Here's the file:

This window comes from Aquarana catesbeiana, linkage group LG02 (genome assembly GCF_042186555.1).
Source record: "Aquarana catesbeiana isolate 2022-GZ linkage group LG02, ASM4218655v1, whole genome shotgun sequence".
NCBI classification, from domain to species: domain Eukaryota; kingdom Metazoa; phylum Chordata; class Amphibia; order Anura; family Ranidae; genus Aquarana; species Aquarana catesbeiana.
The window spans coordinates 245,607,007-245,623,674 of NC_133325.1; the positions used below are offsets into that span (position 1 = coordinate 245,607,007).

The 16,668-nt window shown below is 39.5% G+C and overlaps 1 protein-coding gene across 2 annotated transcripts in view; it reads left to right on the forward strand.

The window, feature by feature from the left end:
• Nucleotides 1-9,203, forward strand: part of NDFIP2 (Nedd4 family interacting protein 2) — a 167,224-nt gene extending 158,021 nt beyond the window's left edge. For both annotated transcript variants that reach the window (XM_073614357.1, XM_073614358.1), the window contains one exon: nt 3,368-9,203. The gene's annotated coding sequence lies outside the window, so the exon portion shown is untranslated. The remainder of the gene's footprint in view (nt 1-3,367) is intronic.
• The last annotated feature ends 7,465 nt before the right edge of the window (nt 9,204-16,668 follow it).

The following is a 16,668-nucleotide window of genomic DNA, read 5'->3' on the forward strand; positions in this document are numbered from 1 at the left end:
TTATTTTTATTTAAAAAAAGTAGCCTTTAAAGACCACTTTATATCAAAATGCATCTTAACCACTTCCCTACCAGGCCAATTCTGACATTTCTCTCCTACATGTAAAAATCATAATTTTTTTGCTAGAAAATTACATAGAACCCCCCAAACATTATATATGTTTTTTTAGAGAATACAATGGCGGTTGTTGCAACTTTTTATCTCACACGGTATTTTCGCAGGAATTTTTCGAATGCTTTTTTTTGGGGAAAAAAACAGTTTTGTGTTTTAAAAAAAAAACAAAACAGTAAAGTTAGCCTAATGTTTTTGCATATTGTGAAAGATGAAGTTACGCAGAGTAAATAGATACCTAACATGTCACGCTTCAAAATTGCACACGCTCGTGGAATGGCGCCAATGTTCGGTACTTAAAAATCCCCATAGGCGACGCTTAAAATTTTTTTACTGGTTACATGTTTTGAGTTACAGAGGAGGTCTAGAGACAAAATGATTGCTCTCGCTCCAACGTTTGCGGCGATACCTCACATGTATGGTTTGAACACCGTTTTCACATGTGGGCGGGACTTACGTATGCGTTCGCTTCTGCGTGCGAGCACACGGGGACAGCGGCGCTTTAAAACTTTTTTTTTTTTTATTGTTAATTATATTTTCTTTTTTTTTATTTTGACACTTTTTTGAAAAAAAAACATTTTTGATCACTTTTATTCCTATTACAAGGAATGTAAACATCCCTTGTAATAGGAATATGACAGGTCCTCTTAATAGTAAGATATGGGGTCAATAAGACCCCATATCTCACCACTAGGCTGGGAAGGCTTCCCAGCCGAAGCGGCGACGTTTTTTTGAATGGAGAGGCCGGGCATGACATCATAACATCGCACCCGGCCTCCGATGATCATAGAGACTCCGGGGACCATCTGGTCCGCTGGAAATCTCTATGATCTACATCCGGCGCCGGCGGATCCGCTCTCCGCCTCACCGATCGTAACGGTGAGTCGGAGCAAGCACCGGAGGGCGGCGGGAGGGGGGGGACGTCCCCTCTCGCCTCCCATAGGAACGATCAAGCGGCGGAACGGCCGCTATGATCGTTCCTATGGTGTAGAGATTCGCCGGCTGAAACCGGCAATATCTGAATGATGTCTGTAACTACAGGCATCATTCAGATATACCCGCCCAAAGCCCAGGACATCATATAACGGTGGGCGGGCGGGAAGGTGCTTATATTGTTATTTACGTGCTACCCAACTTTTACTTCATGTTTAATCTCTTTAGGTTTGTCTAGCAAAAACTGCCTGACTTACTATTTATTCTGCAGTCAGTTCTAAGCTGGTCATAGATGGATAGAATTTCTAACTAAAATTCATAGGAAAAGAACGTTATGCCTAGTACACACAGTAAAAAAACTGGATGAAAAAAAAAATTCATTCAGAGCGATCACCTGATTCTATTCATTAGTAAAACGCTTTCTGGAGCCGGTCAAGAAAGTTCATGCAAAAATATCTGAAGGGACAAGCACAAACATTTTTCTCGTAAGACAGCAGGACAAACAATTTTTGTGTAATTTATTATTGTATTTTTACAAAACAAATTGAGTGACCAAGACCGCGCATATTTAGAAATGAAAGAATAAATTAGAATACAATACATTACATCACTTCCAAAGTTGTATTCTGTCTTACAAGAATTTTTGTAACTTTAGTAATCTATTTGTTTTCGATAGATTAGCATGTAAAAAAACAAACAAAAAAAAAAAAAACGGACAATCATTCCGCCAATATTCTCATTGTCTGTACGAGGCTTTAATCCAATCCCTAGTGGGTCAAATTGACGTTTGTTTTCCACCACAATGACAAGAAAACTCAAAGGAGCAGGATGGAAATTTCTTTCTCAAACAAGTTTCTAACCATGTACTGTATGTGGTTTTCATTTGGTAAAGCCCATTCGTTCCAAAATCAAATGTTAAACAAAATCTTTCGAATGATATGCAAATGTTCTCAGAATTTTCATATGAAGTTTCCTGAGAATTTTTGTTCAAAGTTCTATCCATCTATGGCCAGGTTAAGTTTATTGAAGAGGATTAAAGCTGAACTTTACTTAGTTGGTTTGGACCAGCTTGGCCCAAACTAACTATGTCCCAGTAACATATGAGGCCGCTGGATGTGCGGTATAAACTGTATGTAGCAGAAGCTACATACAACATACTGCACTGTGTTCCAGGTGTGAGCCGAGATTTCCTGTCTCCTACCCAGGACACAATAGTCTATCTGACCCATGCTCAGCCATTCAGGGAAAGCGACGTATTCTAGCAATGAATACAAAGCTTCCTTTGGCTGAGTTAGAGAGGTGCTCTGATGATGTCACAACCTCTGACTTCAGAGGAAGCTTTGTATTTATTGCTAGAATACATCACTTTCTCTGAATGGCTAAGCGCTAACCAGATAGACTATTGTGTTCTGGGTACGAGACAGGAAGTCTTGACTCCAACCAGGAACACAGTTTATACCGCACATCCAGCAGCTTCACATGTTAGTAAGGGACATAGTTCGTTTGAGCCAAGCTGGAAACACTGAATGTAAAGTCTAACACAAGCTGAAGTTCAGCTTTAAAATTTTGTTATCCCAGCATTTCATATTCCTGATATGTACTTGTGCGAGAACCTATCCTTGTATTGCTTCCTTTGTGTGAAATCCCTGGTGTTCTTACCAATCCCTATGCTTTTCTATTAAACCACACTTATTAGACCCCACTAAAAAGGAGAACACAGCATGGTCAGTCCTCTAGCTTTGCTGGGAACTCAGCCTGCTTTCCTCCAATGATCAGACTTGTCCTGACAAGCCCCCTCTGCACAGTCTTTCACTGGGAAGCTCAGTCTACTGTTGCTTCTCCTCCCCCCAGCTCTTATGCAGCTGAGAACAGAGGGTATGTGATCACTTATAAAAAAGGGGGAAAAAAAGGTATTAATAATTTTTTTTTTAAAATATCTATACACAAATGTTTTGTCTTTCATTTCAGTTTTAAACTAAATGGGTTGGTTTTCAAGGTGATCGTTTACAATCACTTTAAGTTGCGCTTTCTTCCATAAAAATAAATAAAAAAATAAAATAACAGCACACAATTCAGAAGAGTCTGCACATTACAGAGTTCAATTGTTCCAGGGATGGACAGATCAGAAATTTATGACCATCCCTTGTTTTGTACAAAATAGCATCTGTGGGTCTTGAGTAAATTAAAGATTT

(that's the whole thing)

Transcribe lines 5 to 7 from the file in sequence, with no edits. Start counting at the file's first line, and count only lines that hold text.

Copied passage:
The 16,668-nt window shown below is 39.5% G+C and overlaps 1 protein-coding gene across 2 annotated transcripts in view; it reads left to right on the forward strand.

The window, feature by feature from the left end:
• Nucleotides 1-9,203, forward strand: part of NDFIP2 (Nedd4 family interacting protein 2) — a 167,224-nt gene extending 158,021 nt beyond the window's left edge. For both annotated transcript variants that reach the window (XM_073614357.1, XM_073614358.1), the window contains one exon: nt 3,368-9,203. The gene's annotated coding sequence lies outside the window, so the exon portion shown is untranslated. The remainder of the gene's footprint in view (nt 1-3,367) is intronic.